"The advocacy lounge is such a wonderful place to network," said Elda Railey, co-founder of the Research Advocacy Network (RAN). "What happens in those moments in the lounge is invaluable."
Taking Knowledge Back to the Community
Railey and her organization are powerful proponents of advocates attending the ASCO annual meeting, and they put their resources behind it. Every year they send a group of advocates to the meeting on scholarships that cover the costs of registration, travel, food, and lodging. Before the meeting, scholarship recipients undergo training, including scientific Webinars led by top researchers, to help them get the most out of the meeting. In return, the advocates commit to working with an organization in their community to disseminate what they have learned. This year, 15 advocates attended the meeting on RAN scholarships.
"The goal is for the advocates to take the cutting-edge science presented at the meeting and bring it back to the patient constituency in their community," Railey explains.
Taking a break in the advocates' lounge, Susan Leighton of Huntsville, AL, a 13-year survivor of ovarian cancer, explained that she was attending this year's ASCO meeting on a RAN scholarship. As an older man in a white hooded sweatshirt tapped away on an iPad at the table behind her, occasionally dipping his hand into a bag of pretzels, Leighton, who helped establish the Lilies of the Valley Foundation, recounted her lobbying efforts on the local, state, and federal level for ovarian cancer research funding.
She didn't hide her concern—you might say anger—about the prospect of cuts in cancer research funding. She easily rattled off ovarian cancer incidence and mortality figures, and recounted data from a poster presentation she attended earlier about a spouse's powerful influence on a patient's participation in clinical trials.
"I'm obviously passionate about what I'm doing," she said.
Down in the Hall
The advocates' presence was also felt in the exhibit hall. Given prime real estate by ASCO near the hall's front entrance, advocates from 20 organizations staffed individual stalls in a large oval exhibit, as well as a nearby row of booths from 30 more organizations.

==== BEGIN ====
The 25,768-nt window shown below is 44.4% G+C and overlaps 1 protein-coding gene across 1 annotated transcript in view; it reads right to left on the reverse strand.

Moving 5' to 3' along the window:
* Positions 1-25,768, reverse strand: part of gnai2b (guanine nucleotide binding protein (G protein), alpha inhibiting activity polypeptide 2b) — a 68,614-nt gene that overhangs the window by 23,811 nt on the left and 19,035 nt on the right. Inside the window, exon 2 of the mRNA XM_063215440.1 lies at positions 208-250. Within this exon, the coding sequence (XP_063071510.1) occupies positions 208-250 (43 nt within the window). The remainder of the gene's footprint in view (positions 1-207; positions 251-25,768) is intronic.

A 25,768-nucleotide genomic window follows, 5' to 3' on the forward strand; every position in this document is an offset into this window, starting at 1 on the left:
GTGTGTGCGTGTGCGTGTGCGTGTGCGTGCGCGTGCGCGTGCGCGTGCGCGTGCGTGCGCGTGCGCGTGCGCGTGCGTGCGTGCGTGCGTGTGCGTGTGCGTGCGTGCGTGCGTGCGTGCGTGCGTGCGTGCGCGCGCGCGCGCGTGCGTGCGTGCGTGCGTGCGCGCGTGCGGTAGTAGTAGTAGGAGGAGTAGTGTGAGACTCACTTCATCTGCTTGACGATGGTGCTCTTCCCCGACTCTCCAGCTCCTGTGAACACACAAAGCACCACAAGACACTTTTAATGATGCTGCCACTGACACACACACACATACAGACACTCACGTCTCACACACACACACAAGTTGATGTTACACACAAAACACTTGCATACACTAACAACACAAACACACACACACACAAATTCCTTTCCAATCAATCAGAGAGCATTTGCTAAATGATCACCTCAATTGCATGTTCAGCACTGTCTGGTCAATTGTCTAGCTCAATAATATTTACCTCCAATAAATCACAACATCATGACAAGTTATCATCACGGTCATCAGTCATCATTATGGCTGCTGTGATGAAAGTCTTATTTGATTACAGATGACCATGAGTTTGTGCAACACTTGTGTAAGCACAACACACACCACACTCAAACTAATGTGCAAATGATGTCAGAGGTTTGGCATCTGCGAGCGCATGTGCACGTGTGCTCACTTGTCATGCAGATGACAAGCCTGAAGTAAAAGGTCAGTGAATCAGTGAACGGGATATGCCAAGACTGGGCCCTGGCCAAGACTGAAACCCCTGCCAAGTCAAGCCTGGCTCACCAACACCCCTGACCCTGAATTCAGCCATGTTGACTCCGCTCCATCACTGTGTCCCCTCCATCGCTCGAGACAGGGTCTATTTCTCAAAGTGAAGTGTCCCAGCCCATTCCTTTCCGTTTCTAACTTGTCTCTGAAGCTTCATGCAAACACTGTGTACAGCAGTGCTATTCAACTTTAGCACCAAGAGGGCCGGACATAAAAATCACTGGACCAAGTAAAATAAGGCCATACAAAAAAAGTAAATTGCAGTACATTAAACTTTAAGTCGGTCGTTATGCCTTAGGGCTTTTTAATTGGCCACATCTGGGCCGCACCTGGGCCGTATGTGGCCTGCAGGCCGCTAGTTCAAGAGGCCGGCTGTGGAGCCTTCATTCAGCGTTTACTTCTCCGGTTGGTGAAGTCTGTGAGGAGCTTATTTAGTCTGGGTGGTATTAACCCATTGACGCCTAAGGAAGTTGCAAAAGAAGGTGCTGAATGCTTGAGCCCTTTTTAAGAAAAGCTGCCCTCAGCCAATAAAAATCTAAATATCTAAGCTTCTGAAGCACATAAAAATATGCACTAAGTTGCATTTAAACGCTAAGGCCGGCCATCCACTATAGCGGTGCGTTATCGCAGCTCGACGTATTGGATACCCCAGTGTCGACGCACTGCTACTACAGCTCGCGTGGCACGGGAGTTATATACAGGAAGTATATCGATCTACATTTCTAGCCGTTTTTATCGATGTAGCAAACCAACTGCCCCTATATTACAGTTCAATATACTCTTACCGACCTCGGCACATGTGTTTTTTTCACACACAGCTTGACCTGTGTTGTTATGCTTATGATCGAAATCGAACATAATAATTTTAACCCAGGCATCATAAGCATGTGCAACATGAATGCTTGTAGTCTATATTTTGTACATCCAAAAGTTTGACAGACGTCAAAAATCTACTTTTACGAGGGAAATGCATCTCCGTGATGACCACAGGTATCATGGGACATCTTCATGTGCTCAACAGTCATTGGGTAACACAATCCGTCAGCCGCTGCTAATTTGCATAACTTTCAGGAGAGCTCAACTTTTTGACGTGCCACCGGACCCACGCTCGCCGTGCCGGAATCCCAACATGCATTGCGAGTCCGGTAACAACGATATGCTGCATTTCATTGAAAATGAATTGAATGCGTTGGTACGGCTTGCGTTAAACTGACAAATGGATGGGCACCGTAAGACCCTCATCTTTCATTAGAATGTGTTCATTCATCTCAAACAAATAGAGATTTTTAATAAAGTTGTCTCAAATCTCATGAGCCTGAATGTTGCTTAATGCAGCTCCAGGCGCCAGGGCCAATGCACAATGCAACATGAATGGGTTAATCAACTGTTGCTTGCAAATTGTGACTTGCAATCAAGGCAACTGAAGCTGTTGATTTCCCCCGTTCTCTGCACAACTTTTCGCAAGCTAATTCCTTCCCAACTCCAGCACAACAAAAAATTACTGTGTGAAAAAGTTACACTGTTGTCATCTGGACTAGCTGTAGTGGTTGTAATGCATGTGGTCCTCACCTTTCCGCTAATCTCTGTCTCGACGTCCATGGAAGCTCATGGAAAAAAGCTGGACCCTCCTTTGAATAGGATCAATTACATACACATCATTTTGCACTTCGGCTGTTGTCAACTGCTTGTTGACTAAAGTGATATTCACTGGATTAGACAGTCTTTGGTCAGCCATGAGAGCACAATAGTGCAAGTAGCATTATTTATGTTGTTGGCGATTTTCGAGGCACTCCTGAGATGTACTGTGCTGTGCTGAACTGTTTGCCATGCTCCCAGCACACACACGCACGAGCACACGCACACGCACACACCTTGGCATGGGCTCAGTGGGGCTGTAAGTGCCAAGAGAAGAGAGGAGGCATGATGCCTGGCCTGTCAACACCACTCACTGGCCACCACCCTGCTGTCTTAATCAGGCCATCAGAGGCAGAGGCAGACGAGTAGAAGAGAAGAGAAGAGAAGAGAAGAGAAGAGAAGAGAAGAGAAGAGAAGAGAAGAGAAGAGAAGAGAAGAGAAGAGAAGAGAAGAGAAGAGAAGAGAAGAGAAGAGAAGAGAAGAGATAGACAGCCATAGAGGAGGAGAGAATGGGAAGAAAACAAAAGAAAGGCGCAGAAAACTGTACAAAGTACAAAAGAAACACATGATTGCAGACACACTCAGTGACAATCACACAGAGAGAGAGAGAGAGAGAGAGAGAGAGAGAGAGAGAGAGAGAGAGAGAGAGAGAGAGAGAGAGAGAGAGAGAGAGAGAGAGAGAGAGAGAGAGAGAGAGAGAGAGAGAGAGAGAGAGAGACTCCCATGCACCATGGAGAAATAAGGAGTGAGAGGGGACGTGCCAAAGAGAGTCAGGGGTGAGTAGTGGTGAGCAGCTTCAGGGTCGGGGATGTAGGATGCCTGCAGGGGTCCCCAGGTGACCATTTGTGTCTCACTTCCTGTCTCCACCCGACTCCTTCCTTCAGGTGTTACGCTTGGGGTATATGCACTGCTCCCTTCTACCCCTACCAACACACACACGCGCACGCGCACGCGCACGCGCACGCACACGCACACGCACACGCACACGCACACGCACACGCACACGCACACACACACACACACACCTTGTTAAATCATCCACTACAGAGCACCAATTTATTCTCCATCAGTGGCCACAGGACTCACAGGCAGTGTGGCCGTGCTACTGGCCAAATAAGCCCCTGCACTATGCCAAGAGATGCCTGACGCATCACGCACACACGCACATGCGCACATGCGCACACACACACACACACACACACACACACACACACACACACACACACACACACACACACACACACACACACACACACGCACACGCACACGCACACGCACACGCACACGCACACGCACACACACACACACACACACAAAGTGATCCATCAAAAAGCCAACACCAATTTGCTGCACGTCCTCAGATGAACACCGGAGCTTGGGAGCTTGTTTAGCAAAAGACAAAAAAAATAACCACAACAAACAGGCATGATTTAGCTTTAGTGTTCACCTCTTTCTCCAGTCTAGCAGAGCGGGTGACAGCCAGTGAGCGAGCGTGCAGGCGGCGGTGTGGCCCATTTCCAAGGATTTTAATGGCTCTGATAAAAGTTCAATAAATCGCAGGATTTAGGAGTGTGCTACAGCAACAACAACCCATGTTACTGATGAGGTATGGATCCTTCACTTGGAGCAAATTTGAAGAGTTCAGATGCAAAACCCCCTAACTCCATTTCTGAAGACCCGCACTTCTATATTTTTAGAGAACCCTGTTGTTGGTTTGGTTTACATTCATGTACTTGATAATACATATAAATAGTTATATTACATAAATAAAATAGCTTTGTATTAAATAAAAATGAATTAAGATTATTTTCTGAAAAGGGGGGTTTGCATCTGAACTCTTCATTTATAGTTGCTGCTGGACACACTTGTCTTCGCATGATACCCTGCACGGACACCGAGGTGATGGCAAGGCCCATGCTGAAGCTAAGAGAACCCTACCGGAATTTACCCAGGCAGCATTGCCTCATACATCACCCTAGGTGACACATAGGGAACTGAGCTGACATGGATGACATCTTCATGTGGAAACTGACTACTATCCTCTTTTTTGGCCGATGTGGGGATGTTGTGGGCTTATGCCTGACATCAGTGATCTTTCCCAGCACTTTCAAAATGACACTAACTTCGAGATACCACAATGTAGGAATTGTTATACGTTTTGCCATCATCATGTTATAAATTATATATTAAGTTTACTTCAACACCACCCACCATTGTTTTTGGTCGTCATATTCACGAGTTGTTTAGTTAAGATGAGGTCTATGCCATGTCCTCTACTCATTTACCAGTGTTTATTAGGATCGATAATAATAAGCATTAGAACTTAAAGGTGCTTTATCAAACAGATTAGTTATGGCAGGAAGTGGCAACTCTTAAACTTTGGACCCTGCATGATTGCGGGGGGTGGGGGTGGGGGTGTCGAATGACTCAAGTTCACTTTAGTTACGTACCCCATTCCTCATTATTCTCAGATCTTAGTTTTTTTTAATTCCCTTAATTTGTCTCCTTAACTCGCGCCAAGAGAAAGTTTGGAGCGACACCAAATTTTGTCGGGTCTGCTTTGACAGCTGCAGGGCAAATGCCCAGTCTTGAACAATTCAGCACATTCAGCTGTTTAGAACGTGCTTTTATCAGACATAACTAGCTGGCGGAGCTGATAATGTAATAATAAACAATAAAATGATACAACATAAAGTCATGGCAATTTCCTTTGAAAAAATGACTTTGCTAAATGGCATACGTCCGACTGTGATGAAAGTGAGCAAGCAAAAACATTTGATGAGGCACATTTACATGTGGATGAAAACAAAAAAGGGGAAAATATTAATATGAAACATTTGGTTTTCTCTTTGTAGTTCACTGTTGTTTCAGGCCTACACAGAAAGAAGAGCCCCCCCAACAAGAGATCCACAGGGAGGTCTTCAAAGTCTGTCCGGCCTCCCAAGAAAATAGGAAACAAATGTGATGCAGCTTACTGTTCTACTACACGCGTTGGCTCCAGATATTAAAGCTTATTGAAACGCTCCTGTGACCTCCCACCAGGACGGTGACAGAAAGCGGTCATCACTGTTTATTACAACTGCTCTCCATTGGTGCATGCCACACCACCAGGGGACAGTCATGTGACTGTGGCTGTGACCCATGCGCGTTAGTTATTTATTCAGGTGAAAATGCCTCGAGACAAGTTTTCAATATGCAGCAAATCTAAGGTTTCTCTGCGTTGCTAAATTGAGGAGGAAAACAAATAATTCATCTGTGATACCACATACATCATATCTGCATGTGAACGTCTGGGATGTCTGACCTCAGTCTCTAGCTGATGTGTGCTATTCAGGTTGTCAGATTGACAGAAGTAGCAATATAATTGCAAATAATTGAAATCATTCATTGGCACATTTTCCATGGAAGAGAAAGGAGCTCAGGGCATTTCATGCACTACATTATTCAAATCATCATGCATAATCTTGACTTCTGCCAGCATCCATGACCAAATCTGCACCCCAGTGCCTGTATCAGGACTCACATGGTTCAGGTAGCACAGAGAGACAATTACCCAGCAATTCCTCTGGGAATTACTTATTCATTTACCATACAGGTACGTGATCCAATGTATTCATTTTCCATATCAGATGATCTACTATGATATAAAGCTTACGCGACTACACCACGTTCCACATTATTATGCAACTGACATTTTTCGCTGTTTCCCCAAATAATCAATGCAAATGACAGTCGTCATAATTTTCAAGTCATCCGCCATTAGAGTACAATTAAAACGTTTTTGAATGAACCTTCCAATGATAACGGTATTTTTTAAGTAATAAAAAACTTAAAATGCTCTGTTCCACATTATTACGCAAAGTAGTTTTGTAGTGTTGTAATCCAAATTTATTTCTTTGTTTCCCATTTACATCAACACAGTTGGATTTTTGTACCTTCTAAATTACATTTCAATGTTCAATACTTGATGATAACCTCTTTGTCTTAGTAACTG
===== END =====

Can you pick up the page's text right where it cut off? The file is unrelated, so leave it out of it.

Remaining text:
The organizations run the gamut, from survivorship-focused groups to those advocating for common or rare cancers. An example of a rare-cancer advocacy group is the 4-year-old Cholangiocarcinoma Foundation, whose booth was staffed by the organization's director of advocacy, Marion Schwartz.
Speaking over the intense buzz of the crowds and videos playing on the too-many-to-count plasma screens in the hall, Schwartz recounted the challenge of advocating for such a rare cancer, with an incidence of only 2 or 3 cases per 100,000 people. She couldn't say enough, however, about the unique opportunity the exhibit space provided for talking to physicians at the meeting and letting them know about the resources available through her foundation.
"When we first started exhibiting, most of the people who stopped by the booth didn't even know we existed," she said. After a few years, that has changed. "I think physicians really understand that we can help their patients," she said.
Achieving Their Goals
The decision to come to the ASCO meeting depends on the goals of the individual advocate or advocacy organization, said Nancy Roach, who has been involved in cancer advocacy since the mid-1990s and founded Fight Colorectal Cancer in 2005.
With her elbows perched on her knees as she sat in one of the large cushioned chairs in the advocates' lounge, Roach pointed to two of her colleagues, Kate Murphy and Pam McAllister, who come to every ASCO meeting to soak up the science. Murphy blogs about new research findings on the organization's Web site.
For organizations and individuals whose chief aim is to support new research, attending the meeting is important "because you really get exposed to the science," Roach said. "And more importantly, you can get face time with the scientists, which allows you to better evaluate the science and contribute more effectively."
But for many of the advocates, coming to the ASCO meeting is about providing immediate help to those who need it. "You can come here and learn the science," Leighton said. "And then you can really help the patients and survivors who want to understand it."
Having that information, she continued, may "help guide them in making educated treatment decisions with their physicians."